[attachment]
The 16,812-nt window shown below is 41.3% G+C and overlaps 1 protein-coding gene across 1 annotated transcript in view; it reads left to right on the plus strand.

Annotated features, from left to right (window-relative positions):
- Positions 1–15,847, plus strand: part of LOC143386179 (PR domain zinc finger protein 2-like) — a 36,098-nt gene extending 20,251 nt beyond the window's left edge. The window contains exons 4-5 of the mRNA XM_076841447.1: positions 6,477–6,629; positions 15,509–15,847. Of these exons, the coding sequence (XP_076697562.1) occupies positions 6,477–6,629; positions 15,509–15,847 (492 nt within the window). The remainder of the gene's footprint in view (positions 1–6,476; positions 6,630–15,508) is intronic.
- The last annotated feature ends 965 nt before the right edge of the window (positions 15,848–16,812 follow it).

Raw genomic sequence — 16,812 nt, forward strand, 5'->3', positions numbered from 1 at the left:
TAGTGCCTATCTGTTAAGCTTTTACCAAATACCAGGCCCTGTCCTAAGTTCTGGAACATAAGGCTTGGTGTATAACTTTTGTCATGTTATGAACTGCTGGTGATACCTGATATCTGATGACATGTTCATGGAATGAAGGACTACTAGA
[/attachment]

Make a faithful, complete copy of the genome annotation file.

The 16,812-nt window shown below is 41.3% G+C and overlaps 1 protein-coding gene across 1 annotated transcript in view; it reads left to right on the plus strand.

Annotated features, from left to right (window-relative positions):
- Positions 1–15,847, plus strand: part of LOC143386179 (PR domain zinc finger protein 2-like) — a 36,098-nt gene extending 20,251 nt beyond the window's left edge. The window contains exons 4-5 of the mRNA XM_076841447.1: positions 6,477–6,629; positions 15,509–15,847. Of these exons, the coding sequence (XP_076697562.1) occupies positions 6,477–6,629; positions 15,509–15,847 (492 nt within the window). The remainder of the gene's footprint in view (positions 1–6,476; positions 6,630–15,508) is intronic.
- The last annotated feature ends 965 nt before the right edge of the window (positions 15,848–16,812 follow it).

Raw genomic sequence — 16,812 nt, forward strand, 5'->3', positions numbered from 1 at the left:
TAGTGCCTATCTGTTAAGCTTTTACCAAATACCAGGCCCTGTCCTAAGTTCTGGAACATAAGGCTTGGTGTATAACTTTTGTCATGTTATGAACTGCTGGTGATACCTGATATCTGATGACATGTTCATGGAATGAAGGACTACTAGA